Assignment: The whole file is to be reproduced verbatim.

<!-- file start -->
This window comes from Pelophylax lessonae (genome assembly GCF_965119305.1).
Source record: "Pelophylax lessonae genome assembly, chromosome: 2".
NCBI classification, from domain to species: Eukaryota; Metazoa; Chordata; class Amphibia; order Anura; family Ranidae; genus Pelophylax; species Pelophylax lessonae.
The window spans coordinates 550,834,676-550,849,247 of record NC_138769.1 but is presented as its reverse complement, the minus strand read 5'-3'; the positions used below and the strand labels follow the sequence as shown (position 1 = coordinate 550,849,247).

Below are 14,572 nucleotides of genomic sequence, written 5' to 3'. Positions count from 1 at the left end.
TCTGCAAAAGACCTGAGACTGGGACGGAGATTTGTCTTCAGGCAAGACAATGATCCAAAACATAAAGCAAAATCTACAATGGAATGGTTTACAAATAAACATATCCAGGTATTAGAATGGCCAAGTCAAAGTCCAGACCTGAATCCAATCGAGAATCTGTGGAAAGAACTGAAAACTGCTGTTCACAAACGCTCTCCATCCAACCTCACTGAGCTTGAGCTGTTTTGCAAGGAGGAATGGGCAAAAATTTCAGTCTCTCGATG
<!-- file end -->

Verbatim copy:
This window comes from Pelophylax lessonae (genome assembly GCF_965119305.1).
Source record: "Pelophylax lessonae genome assembly, chromosome: 2".
NCBI classification, from domain to species: Eukaryota; Metazoa; Chordata; class Amphibia; order Anura; family Ranidae; genus Pelophylax; species Pelophylax lessonae.
The window spans coordinates 550,834,676-550,849,247 of record NC_138769.1 but is presented as its reverse complement, the minus strand read 5'-3'; the positions used below and the strand labels follow the sequence as shown (position 1 = coordinate 550,849,247).

Below are 14,572 nucleotides of genomic sequence, written 5' to 3'. Positions count from 1 at the left end.
TCTGCAAAAGACCTGAGACTGGGACGGAGATTTGTCTTCAGGCAAGACAATGATCCAAAACATAAAGCAAAATCTACAATGGAATGGTTTACAAATAAACATATCCAGGTATTAGAATGGCCAAGTCAAAGTCCAGACCTGAATCCAATCGAGAATCTGTGGAAAGAACTGAAAACTGCTGTTCACAAACGCTCTCCATCCAACCTCACTGAGCTTGAGCTGTTTTGCAAGGAGGAATGGGCAAAAATTTCAGTCTCTCGATG